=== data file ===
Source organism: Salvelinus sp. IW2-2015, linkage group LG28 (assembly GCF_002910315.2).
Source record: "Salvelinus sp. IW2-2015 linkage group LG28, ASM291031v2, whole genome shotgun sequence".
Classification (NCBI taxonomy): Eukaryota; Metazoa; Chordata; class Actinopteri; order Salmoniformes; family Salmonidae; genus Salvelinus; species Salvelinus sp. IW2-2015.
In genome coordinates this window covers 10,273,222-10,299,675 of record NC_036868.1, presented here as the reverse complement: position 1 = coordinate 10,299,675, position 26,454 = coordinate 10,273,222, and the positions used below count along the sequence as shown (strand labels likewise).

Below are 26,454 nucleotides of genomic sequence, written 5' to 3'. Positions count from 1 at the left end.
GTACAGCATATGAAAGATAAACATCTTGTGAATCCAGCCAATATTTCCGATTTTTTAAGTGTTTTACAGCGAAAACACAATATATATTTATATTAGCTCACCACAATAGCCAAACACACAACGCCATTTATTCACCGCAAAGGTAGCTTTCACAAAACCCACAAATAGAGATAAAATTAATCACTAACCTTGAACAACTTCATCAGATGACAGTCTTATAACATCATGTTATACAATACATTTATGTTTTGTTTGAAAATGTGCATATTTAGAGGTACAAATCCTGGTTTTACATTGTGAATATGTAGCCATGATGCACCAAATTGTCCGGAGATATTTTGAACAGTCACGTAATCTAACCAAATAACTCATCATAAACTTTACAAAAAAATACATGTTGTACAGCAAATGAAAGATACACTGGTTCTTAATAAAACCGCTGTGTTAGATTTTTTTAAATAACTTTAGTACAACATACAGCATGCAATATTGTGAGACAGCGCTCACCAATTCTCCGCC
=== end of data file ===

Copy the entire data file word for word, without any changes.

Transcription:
Source organism: Salvelinus sp. IW2-2015, linkage group LG28 (assembly GCF_002910315.2).
Source record: "Salvelinus sp. IW2-2015 linkage group LG28, ASM291031v2, whole genome shotgun sequence".
Classification (NCBI taxonomy): Eukaryota; Metazoa; Chordata; class Actinopteri; order Salmoniformes; family Salmonidae; genus Salvelinus; species Salvelinus sp. IW2-2015.
In genome coordinates this window covers 10,273,222-10,299,675 of record NC_036868.1, presented here as the reverse complement: position 1 = coordinate 10,299,675, position 26,454 = coordinate 10,273,222, and the positions used below count along the sequence as shown (strand labels likewise).

Below are 26,454 nucleotides of genomic sequence, written 5' to 3'. Positions count from 1 at the left end.
GTACAGCATATGAAAGATAAACATCTTGTGAATCCAGCCAATATTTCCGATTTTTTAAGTGTTTTACAGCGAAAACACAATATATATTTATATTAGCTCACCACAATAGCCAAACACACAACGCCATTTATTCACCGCAAAGGTAGCTTTCACAAAACCCACAAATAGAGATAAAATTAATCACTAACCTTGAACAACTTCATCAGATGACAGTCTTATAACATCATGTTATACAATACATTTATGTTTTGTTTGAAAATGTGCATATTTAGAGGTACAAATCCTGGTTTTACATTGTGAATATGTAGCCATGATGCACCAAATTGTCCGGAGATATTTTGAACAGTCACGTAATCTAACCAAATAACTCATCATAAACTTTACAAAAAAATACATGTTGTACAGCAAATGAAAGATACACTGGTTCTTAATAAAACCGCTGTGTTAGATTTTTTTAAATAACTTTAGTACAACATACAGCATGCAATATTGTGAGACAGCGCTCACCAATTCTCCGCC